re “Under the Sun” (a film about North Korea)



Last month, I saw Under the Sun (2015) a documentary film about North Korea, five times within a period of a few days! Each time I went back I saw something I had missed.

The film, in Korean, was directed by the Russian documentary filmmaker Vitaly Mansky.

It is beautifully done and tugs and pulls at the viewer emotionally on many levels. The central person in the film, who is unforgettable, is an adorable eight-year-old North Korean girl named Zin-mi.

A New York Times critic, Glenn Kenny, made the following very perceptive, right on the money comment about the film: “It touches a nerve substantially deeper than the ‘I’m sure glad I don’t live there’ one.”

The film features beautiful, elegiac music — used sparingly with great effect — composed by a Latvian composer, Karlis Auzans.

The North Korean government went to great lengths to try to prevent the film from being released.

The film is a “quasi documentary.” The compelling thing about it is that you come away caring about the people and touched by the film’s PATHOS — despite the fact that one is aware that the people live regimented lives in a totalitarian state where they have been effectively brainwashed and reduced almost to automatons (or so it often seems).



— Roger W. Smith

   August 2016









The trailer is at






Some articles about Under the Sun:



“Under the Sun,” Two Views of North Korea (film review)

The New York Times

July 5, 2016



“Under the Sun,” a Documentary Masked and Unmasked

The New York Times

July 1, 2016



MoMA Apologizes for Dropping a Film Critical of North Korea

The New York Times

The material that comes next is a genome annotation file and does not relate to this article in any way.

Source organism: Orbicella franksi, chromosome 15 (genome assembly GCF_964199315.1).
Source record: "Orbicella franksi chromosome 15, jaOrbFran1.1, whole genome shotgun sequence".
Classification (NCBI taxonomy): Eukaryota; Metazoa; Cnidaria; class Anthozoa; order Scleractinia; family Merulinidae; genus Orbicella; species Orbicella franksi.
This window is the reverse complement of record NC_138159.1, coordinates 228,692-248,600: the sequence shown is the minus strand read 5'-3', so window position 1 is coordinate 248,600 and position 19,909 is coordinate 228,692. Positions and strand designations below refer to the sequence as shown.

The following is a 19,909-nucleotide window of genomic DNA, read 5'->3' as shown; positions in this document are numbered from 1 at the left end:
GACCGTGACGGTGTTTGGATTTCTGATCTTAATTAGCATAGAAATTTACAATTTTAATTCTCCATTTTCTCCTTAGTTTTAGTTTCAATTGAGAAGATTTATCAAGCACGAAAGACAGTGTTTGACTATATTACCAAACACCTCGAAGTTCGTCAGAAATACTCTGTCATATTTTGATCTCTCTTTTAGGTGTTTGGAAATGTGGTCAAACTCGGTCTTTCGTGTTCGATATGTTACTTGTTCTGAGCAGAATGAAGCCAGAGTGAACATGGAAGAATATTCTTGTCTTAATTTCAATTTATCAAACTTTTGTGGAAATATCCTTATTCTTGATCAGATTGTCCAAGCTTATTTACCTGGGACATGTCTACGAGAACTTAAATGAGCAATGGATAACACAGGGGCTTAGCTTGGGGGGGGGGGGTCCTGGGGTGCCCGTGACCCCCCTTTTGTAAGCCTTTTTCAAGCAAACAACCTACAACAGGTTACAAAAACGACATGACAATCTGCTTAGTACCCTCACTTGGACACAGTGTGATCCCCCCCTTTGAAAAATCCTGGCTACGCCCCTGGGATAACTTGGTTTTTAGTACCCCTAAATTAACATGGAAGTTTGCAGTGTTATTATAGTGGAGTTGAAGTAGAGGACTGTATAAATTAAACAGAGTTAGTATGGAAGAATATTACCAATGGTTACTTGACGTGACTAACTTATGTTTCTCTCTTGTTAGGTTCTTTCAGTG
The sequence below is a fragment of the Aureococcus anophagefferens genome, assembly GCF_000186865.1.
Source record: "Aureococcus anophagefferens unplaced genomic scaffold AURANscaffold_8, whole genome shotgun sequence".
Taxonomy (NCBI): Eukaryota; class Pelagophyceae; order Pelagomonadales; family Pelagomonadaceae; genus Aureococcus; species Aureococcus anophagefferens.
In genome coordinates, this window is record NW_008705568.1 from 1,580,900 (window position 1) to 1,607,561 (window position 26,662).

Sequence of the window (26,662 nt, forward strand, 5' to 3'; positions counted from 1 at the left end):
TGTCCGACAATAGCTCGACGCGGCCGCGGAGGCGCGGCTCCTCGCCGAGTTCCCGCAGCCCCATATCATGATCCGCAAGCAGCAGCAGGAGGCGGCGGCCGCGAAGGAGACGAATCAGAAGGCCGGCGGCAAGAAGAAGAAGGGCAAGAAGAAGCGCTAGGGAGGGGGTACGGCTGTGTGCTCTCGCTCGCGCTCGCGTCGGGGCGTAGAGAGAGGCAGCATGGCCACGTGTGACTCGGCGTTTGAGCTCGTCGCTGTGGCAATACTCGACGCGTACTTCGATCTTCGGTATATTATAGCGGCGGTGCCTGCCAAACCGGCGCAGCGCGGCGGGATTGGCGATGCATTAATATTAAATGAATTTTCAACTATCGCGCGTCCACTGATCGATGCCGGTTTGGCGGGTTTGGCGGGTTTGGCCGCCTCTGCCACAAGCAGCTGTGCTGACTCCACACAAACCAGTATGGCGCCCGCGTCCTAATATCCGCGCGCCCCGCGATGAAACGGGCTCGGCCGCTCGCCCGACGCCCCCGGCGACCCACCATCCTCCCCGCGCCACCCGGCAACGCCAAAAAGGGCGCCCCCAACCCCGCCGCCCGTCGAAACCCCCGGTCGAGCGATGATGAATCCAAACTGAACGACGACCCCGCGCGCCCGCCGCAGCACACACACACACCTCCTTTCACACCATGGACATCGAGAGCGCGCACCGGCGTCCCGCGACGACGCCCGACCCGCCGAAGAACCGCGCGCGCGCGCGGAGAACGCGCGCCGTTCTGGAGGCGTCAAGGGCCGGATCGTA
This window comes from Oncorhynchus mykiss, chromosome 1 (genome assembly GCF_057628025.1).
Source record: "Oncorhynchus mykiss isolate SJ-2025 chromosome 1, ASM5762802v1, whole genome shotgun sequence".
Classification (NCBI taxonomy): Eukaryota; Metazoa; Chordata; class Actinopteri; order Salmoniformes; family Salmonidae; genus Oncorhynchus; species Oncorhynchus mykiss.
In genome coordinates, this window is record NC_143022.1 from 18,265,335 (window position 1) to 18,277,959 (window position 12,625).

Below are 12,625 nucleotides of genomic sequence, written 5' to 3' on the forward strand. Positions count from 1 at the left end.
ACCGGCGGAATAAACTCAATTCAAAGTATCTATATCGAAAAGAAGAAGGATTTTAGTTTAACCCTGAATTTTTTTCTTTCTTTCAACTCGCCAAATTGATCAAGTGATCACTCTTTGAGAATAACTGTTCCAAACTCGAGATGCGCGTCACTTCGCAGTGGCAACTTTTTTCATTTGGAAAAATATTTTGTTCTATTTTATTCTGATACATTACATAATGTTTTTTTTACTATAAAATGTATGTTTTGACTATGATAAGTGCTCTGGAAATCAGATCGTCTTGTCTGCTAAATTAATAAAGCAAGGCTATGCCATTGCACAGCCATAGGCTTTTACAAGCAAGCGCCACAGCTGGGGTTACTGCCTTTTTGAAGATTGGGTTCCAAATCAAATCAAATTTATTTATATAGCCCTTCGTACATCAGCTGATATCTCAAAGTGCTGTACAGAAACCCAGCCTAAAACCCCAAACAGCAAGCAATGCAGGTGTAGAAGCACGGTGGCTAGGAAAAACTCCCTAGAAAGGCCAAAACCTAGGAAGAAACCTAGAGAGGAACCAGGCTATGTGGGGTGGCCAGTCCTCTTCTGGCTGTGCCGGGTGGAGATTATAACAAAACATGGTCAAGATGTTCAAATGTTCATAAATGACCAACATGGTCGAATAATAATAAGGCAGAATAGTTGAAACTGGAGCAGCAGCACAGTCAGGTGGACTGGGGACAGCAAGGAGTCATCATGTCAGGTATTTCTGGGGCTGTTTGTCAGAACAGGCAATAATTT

June 10, 2016




“Under the Sun” documentary catches North Korea with its guard down

Los Angeles Times

July 6, 2016



“Under the Sun” Review: A Terrifying Glimpse Inside North Korea’s Dictatorship


July 6, 2016

‘Under the Sun’ Review: A Terrifying Glimpse Inside North Korea’s Dictatorship



Film Review: “Under the Sun”


June 19, 2016

Film Review: ‘Under the Sun’



Russian film exposes the workings of North Korea’s propaganda machine

The Guardian

December 2, 2015




About Roger W. Smith

Roger W. Smith is a writer and independent scholar based in New York City. His experience includes freelance writing and editing, business writing, book reviewing, and the teaching of writing and literature as an adjunct professor. Mr. Smith's interests include personal essays and opinion pieces; American and world literature; culture, especially books and reading; classical music; current issues that involve social, moral, and philosophical views; and experiences of daily living from a ground level perspective. Besides (1), a personal site, he also hosts websites devoted to (2) the author Theodore Dreiser and (3) to the sociologist and social philosopher Pitirim A. Sorokin.
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